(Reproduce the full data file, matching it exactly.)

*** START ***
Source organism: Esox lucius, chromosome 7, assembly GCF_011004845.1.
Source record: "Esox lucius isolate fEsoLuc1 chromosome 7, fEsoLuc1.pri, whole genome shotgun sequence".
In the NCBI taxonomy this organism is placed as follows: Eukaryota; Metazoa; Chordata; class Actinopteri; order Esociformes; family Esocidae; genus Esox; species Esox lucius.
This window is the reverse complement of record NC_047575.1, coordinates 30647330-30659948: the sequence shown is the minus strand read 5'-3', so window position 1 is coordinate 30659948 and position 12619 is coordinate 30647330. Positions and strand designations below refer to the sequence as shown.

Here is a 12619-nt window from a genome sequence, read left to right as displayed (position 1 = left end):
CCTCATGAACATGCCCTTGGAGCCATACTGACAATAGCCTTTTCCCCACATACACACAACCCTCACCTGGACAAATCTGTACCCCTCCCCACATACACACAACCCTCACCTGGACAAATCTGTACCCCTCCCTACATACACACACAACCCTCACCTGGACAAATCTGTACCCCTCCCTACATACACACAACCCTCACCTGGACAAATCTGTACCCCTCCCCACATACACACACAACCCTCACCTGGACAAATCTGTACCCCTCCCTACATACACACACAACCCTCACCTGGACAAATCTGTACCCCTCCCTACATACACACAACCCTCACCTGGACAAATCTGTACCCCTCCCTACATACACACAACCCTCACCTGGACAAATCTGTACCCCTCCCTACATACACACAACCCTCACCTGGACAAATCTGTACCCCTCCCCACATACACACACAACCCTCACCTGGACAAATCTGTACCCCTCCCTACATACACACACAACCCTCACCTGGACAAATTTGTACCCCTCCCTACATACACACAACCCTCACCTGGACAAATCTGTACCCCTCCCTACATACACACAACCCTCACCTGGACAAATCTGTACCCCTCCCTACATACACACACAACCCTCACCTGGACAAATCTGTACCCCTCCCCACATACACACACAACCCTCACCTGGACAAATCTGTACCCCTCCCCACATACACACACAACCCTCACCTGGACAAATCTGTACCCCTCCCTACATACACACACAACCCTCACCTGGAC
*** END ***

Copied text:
Source organism: Esox lucius, chromosome 7, assembly GCF_011004845.1.
Source record: "Esox lucius isolate fEsoLuc1 chromosome 7, fEsoLuc1.pri, whole genome shotgun sequence".
In the NCBI taxonomy this organism is placed as follows: Eukaryota; Metazoa; Chordata; class Actinopteri; order Esociformes; family Esocidae; genus Esox; species Esox lucius.
This window is the reverse complement of record NC_047575.1, coordinates 30647330-30659948: the sequence shown is the minus strand read 5'-3', so window position 1 is coordinate 30659948 and position 12619 is coordinate 30647330. Positions and strand designations below refer to the sequence as shown.

Here is a 12619-nt window from a genome sequence, read left to right as displayed (position 1 = left end):
CCTCATGAACATGCCCTTGGAGCCATACTGACAATAGCCTTTTCCCCACATACACACAACCCTCACCTGGACAAATCTGTACCCCTCCCCACATACACACAACCCTCACCTGGACAAATCTGTACCCCTCCCTACATACACACACAACCCTCACCTGGACAAATCTGTACCCCTCCCTACATACACACAACCCTCACCTGGACAAATCTGTACCCCTCCCCACATACACACACAACCCTCACCTGGACAAATCTGTACCCCTCCCTACATACACACACAACCCTCACCTGGACAAATCTGTACCCCTCCCTACATACACACAACCCTCACCTGGACAAATCTGTACCCCTCCCTACATACACACAACCCTCACCTGGACAAATCTGTACCCCTCCCTACATACACACAACCCTCACCTGGACAAATCTGTACCCCTCCCCACATACACACACAACCCTCACCTGGACAAATCTGTACCCCTCCCTACATACACACACAACCCTCACCTGGACAAATTTGTACCCCTCCCTACATACACACAACCCTCACCTGGACAAATCTGTACCCCTCCCTACATACACACAACCCTCACCTGGACAAATCTGTACCCCTCCCTACATACACACACAACCCTCACCTGGACAAATCTGTACCCCTCCCCACATACACACACAACCCTCACCTGGACAAATCTGTACCCCTCCCCACATACACACACAACCCTCACCTGGACAAATCTGTACCCCTCCCTACATACACACACAACCCTCACCTGGAC